I'm trying to show that for a closed system consisting of two phases coexisting in equilibrium at a temperature $T$ and under a pressure $P$. $$(\frac{\partial P}{\partial V})_S=-\frac{T}{C_v}(\frac{dP}{dT})^2.$$ Here $\frac{dP}{dT}$ is the slope of the phase equilibrium curve.

I tried to perform some calculation at both sides of the equation. For the left side, using the relation $$Tds=c_v(\frac{\partial T}{\partial P})_v dP+c_P(\frac{\partial T}{\partial v})_P dv$$ I get $$(\frac{\partial P}{\partial V})_S=-\frac{C_P}{C_V}(\frac{\partial T}{\partial V})_P(\frac{\partial P}{\partial T})_V$$ For the right side, I use Clausius-Clapeyron equation $$\frac{dP}{dT}=\frac{l}{T\Delta v}$$ where $l$ is the latent heat. But I have difficulty to relate two sides. Maybe I should head for another direction?

  • $\begingroup$ 1. You should do your homework on your own 2. Start with understanding the problem formulation, specifically: What does "two phases coexisting in equilibrium" mean? Once you have that, the rest is fiddling around with differentials $\endgroup$ – Bort Jan 4 '16 at 14:21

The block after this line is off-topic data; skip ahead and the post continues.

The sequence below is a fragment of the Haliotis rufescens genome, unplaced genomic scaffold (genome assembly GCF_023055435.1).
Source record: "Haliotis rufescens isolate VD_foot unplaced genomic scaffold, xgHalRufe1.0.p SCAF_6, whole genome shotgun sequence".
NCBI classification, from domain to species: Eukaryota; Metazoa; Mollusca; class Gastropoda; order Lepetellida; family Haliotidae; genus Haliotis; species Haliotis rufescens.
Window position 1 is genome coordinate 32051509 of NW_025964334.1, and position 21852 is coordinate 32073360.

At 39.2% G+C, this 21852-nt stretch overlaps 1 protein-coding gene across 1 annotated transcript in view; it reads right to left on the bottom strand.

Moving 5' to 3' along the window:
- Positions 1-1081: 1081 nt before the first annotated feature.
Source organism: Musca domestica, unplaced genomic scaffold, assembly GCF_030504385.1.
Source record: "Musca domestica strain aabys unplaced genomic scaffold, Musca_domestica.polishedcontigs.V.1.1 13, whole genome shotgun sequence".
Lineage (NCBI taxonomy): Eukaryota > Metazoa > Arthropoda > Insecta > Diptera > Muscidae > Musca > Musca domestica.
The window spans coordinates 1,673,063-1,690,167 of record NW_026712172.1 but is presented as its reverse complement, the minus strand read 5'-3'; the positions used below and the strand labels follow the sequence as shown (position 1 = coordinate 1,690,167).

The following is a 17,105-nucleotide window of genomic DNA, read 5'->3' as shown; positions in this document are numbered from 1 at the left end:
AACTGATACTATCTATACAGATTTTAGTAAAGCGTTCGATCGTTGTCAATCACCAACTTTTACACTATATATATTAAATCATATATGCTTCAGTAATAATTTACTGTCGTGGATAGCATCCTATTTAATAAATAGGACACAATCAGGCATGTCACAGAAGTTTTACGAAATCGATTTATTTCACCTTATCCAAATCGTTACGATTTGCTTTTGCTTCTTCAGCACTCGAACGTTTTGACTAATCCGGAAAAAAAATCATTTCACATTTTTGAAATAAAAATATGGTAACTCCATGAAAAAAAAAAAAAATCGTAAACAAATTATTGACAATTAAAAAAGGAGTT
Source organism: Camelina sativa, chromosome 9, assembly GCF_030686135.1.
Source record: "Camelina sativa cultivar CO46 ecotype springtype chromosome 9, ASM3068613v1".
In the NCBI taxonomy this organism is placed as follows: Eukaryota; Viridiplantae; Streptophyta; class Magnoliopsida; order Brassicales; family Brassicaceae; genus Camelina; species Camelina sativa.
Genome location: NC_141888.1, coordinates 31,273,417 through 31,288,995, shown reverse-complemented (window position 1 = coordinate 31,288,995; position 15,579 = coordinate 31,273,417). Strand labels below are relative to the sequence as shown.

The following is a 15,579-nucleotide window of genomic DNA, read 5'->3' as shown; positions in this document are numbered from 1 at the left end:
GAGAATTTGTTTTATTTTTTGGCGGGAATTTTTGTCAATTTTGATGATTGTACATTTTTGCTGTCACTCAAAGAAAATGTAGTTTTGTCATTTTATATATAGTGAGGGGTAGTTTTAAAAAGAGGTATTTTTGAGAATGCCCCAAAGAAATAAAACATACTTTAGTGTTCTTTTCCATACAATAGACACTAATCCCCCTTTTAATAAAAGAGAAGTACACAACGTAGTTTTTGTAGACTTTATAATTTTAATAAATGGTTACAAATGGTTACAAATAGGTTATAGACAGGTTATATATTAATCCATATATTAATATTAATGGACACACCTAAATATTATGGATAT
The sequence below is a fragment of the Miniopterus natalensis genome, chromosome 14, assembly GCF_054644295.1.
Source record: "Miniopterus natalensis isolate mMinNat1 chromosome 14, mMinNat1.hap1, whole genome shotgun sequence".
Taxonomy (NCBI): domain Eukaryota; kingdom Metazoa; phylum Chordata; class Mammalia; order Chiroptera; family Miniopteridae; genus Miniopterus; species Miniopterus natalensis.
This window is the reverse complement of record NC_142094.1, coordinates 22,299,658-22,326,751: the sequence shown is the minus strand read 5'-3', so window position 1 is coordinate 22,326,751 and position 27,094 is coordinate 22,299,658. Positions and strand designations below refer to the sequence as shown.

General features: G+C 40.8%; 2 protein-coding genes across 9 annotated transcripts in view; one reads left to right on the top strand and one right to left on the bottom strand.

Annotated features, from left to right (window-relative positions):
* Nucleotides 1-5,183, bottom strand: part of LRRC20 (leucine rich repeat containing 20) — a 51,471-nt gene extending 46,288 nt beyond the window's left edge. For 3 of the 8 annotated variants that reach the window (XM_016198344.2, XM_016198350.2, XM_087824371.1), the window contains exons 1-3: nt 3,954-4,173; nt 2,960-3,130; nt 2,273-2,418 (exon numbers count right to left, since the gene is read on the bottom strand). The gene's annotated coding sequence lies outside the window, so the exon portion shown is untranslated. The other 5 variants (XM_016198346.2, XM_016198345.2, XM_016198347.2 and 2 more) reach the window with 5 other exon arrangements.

• $\begingroup$ I asked the question because I can't solve it. I tried to prove this by using Clausius-Clapeyron equation but didn't have much progress. Would you answer this with more detail? $\endgroup$ – C. M. Cheng Jan 4 '16 at 14:33
  • $\begingroup$ Give some details of you attempt with the Clausius-Clapeyron equation and we can help. Then it won't be discarded as homework question as easily. $\endgroup$ – Mikael Fremling Jan 4 '16 at 15:32

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